Wednesday, 19 June 2013

The Jaipur Gate, Promenade Seating and Going Coastal

"The Jaipur Gate" :- Standing in the grounds of Hove Museum (South Coast of England) you cannot fail to see this impressive structure. The Jaipur Gate was built in 1886 and carved in India for the Maharajah of Jaipur who sent it to the Colonial and Indian Exhibition in 1886 (opened by Queen Victoria on 4 May). The gate is covered with floral and geometric carvings and is constructed from Bombay teak. The latin inscription "Ex Oriente Lux" when translated reads "From the East comes light". In 1926 the gate was donated to Hove Museum and rebuilt in it's gardens as is now registered as a grade II listed building.

"Worthing Promenade Seating" :- Worthing seafront is noticeably different from that of Brighton and Hove ( Worthing is approx 11 miles or 17 kilometers from Brighton). The half mile long Esplanade was built in 1821 and was extended in 1865 but is on level to the town and beach unlike that of Brighton where it's built on several levels. The promenade sheltered seating has a 1920's or 30's look to it whereas Brighton and Hove is 100% Victorian. It also has a far more laid back and calm feel about it with brighton attracting more of the London day trippers and holiday makers.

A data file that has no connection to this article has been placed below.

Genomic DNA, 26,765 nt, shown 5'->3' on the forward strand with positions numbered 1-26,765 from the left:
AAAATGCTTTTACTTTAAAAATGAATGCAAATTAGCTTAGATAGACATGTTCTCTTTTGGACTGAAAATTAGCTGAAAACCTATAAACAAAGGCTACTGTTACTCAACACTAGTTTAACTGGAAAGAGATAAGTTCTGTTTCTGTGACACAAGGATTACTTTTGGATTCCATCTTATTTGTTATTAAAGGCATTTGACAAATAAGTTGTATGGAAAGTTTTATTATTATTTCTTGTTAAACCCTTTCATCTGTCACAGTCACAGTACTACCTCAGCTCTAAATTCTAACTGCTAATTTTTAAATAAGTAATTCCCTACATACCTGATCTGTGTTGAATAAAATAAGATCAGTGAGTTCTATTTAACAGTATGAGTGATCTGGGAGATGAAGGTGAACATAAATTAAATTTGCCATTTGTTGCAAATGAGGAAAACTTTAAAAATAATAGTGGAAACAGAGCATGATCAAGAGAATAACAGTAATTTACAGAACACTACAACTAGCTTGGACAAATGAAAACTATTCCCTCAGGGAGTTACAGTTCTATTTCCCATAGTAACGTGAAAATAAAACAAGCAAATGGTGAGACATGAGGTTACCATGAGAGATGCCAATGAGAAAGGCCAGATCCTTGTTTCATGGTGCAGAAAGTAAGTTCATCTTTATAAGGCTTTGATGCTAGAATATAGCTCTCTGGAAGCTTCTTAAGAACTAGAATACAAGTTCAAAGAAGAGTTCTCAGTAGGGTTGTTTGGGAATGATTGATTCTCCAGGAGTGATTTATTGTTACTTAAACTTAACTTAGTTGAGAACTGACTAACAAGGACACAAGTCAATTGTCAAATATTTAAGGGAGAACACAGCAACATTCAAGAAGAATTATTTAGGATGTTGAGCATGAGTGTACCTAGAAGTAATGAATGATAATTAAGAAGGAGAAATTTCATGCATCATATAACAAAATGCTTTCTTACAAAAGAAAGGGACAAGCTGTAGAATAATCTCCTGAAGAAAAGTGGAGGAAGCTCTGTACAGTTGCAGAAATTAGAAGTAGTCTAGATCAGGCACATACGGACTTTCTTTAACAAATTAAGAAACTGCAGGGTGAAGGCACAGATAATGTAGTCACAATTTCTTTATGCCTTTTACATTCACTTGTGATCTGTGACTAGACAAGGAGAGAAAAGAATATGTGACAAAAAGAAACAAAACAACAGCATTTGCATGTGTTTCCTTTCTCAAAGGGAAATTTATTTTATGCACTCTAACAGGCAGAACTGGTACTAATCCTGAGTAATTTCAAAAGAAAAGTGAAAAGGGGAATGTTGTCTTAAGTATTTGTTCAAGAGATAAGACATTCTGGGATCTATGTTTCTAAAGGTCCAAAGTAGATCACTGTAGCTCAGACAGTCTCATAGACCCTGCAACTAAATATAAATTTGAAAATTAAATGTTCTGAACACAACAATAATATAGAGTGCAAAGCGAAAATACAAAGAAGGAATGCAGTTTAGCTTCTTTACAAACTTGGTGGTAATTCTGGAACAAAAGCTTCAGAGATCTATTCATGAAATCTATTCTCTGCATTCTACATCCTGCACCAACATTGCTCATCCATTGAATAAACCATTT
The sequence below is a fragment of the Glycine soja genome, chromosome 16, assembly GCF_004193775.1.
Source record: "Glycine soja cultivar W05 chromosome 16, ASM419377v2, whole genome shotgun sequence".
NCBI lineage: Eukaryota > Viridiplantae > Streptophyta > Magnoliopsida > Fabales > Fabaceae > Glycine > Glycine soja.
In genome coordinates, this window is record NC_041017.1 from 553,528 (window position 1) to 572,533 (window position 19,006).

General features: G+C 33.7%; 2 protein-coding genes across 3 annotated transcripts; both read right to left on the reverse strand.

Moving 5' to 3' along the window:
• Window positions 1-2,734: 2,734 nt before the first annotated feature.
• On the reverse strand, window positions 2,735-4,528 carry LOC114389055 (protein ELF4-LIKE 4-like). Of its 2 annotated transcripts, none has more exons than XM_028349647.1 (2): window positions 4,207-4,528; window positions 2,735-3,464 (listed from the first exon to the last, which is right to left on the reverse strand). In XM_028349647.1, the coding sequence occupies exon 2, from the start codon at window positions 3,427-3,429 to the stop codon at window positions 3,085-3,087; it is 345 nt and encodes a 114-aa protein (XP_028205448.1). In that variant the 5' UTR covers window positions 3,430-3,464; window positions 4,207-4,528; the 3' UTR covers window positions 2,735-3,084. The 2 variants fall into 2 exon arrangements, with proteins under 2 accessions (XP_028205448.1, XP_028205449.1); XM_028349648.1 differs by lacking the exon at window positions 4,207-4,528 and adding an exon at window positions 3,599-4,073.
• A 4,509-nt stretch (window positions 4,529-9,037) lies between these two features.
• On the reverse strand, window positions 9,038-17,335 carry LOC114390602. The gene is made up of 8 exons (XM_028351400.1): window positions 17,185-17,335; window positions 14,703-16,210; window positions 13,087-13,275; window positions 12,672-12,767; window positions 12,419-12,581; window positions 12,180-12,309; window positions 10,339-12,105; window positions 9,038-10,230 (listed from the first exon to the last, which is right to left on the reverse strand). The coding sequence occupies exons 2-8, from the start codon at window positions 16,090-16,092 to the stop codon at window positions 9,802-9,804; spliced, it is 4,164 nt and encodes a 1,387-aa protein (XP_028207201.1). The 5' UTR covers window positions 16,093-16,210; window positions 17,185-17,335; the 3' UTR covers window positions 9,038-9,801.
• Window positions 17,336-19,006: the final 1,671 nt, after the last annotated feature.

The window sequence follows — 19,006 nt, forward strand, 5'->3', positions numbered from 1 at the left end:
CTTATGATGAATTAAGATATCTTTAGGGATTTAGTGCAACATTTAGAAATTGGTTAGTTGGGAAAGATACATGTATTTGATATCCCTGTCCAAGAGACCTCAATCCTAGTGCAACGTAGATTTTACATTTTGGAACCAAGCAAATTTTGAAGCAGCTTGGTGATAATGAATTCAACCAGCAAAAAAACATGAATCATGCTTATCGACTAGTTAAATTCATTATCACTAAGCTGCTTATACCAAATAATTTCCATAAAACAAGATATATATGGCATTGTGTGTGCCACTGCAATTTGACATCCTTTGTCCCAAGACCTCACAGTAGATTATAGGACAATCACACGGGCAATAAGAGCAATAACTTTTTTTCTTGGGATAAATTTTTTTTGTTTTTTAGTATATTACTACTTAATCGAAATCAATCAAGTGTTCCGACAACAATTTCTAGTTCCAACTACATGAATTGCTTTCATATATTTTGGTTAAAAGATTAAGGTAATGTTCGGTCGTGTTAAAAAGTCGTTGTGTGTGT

"Going Coastal" :- Here's a shot taken from one of the public bridleways near Woodingdean looking south over the hills towards the English Channel. I often wander about using these pathways and tracks as I find it very relaxing and it commands some wonderful views. In the distance to the left of the relatively central hill you can just make out a building which is Blind Veterans UK (formerly known as St Dunstan's) which cares for ex-Service men and women blinded in action and also for veterans who have lost their sight through accident, illness or old age. To the right of the hill you can just make out the towers and roof of the famous Roedean School (an independent day and boarding school). Roedean is one of the most expensive girls' schools in the United Kingdom.

All Photography © Justin Hill